“We believe this will be a revolutionary move toward hyperlocal journalism, one that has no real down side,” said Esteban Frobisher, who has been put in charge of the project. “We’re empowering millions of journalists here, and more is always better.”

The program is already having an effect. Frobisher says dozens of stories have already been submitted about how gas prices are rigged and how Jody Wilson-Raybould is a traitor to poor Justin Trudeau and do you want Andrew Scheer in charge of the country, come on.

Cousin Vinny goes crawling back to radio job after failing to be named minister of justice and attorney general of Canada

“Cousin” Vinny Barrucco

Cousin Vinny has quietly returned to the air. The radio DJ went back to his old job — in fact, his old, old job, doing late nights at Virgin Radio — after he was passed over for the job of minister of justice and attorney general of Canada in January.

Vinny Barrucco announced he was leaving The Beat 92.5 on Jan. 29, 15 days after Jody Wilson-Raybould was shuffled out of the justice ministry and into veterans affairs. “I thought to myself, this is my chance, I got to go for it,” he said in an emotional interview. “I’ve always wanted to work in the justice field, but … I guess now is not my time. So I’m back to my other passion, taking requests from drunken teenagers for that song I’ve already played five times in the past two hours.”

After getting over the shock of not being considered for the important ministerial position — in part because David Lametti had been named to the post two weeks earlier — Barrucco took some time off to spend with his family, caught up on a bunch of TV he’d left on his PVR, and is now ready to get back to cramming as much entertainment as he can into the seven seconds of airtime he has between Shawn Mendes and Imagine Dragons.

Passersby say they won’t give La Presse money because wine columnist will just spend it on booze

Two months after launching its voluntary contribution program, La Presse says it has been falling below expectations for donations from the public because of concerns that wine columnist Véronique Rivest will spend their money on alcohol.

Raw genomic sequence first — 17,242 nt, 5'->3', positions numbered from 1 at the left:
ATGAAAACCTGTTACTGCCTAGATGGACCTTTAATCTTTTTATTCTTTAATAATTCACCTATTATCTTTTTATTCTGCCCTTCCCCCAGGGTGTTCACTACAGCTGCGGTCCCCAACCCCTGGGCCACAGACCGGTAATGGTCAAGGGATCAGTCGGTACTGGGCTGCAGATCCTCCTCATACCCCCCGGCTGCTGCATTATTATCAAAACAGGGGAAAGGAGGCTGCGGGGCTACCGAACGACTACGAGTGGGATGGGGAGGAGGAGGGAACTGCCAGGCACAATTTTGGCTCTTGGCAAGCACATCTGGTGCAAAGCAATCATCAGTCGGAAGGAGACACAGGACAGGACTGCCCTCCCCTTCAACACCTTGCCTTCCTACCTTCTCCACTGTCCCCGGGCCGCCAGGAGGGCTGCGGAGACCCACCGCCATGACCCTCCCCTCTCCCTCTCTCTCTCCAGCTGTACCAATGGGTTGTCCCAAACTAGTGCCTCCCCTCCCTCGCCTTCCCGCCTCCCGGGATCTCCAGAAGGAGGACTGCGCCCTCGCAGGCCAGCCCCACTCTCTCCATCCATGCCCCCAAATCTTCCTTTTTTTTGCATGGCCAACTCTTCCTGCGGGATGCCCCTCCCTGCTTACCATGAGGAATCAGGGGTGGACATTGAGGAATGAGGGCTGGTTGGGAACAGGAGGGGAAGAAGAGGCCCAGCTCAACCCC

“I believe quality journalism is something worth supporting, but I know what they say about wine columnists,” said Avril de Pouassohn as she was asked to spare some change. “I don’t want to make the problem worse by feeding their vices.”

She had similar concerns about donation money being spent on non-essential things like auto reviews, hockey coverage and recaps of La Voix. But it was the spending on alcohol and “drugs like marijuana” that most bothered her.

Rivest said the money would be used for important investigations into political corruption, but evaded the question when asked if she would ever spend money on booze.

De Pouassohn said she would prefer to give her money to a journalism shelter that La Presse can go to. La Presse said the journalism shelter keeps turning it away and it would prefer the cash. But it wishes her a good day.

Quebec TV networks ask cultural institutions to churn out more celebrities for their talk, game and lifestyle shows

Facing an unprecedented shortage in celebrities as talk show guests, game show contestants and artiste-invitée of the week, Quebec’s TV networks banded together to request the province’s cultural training centres create more celebrities to fill those positions.

“We’re reaching the bottom of the barrel of the Union des Artistes,” said Radio-Canada VP Noam Fikteef. “Les Enfants de la télé is down to people who were minor characters on Auberge du chien noir, and just filmed its third special devoted to La Petite vie. We’re desperate.”